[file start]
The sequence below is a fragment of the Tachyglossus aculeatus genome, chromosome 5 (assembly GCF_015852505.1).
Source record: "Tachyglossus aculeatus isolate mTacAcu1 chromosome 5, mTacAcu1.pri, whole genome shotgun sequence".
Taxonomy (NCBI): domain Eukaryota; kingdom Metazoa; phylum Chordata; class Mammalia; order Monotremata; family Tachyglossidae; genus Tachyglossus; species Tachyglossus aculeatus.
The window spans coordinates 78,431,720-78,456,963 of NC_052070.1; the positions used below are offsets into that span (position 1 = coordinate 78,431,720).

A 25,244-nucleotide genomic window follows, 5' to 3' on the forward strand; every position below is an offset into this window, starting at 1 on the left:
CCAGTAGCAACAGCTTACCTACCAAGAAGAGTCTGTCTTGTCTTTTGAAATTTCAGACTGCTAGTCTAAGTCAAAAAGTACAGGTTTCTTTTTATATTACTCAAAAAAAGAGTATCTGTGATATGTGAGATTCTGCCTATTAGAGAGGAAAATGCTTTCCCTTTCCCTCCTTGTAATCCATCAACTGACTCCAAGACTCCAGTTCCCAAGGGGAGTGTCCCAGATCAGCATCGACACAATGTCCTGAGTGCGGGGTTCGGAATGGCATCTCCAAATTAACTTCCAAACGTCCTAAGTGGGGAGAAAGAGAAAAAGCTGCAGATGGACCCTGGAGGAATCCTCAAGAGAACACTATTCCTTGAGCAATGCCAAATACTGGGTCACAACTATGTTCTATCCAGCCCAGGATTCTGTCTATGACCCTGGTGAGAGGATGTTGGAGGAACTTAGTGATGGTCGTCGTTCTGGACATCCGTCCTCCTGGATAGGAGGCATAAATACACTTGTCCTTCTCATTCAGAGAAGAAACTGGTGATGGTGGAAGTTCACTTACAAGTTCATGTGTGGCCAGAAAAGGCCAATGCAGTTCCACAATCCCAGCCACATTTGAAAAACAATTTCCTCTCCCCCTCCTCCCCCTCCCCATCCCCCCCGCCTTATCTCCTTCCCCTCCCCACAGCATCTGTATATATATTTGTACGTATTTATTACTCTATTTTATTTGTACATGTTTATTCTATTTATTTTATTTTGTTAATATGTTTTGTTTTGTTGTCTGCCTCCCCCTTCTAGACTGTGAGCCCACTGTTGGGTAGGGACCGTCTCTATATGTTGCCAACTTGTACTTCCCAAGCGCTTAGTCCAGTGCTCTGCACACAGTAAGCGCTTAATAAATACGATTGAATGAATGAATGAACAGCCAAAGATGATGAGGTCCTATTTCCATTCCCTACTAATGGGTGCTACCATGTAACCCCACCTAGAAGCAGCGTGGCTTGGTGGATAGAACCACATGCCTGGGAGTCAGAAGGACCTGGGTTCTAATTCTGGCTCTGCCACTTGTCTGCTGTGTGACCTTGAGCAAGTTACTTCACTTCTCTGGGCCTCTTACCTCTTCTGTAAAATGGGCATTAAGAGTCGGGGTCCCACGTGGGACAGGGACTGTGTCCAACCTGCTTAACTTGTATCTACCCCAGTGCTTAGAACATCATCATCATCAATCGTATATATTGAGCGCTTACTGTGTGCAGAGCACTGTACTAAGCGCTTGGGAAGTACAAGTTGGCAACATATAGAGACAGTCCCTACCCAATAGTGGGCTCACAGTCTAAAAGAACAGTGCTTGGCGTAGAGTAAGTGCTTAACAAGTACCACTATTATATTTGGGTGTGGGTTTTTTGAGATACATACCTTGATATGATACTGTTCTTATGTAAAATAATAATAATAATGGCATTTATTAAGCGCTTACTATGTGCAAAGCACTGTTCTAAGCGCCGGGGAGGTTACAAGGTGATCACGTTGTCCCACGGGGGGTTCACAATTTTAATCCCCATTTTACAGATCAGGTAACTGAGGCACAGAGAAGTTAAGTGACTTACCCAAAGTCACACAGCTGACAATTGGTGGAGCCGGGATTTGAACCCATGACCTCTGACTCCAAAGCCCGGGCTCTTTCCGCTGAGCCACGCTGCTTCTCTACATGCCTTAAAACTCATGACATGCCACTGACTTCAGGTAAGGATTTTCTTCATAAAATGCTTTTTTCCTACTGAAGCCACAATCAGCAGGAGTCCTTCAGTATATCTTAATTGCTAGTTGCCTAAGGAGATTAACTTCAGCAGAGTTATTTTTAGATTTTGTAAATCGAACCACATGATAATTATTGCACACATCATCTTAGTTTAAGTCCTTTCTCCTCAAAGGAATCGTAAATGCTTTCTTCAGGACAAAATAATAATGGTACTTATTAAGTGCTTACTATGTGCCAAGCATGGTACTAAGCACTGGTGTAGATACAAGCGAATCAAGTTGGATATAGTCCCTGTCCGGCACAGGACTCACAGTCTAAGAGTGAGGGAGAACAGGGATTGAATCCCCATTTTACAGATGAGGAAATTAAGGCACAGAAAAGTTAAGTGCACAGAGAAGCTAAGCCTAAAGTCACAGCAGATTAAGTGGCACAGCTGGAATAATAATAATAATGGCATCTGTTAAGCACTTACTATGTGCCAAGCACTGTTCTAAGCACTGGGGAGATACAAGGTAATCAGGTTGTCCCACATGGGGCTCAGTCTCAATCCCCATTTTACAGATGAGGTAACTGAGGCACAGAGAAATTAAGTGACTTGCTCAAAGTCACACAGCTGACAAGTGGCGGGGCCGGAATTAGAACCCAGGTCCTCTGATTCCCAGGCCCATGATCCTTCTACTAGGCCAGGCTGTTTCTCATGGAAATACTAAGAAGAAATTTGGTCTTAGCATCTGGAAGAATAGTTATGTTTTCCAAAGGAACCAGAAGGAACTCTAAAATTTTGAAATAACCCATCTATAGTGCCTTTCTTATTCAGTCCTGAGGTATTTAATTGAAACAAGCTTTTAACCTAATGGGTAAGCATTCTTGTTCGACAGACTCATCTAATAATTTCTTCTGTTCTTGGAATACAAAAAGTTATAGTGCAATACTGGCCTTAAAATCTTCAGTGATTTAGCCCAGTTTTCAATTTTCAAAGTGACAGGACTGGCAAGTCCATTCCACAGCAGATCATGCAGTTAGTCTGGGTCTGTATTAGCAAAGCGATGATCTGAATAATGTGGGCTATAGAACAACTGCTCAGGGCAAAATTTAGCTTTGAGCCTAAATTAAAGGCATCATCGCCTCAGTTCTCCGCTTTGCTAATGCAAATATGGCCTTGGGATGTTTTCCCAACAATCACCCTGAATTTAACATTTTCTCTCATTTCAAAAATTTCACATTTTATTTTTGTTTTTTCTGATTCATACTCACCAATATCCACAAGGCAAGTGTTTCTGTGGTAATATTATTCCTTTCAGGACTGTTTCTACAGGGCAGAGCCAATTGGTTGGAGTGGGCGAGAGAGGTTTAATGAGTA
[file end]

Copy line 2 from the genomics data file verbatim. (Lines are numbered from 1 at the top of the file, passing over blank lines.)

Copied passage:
Source record: "Tachyglossus aculeatus isolate mTacAcu1 chromosome 5, mTacAcu1.pri, whole genome shotgun sequence".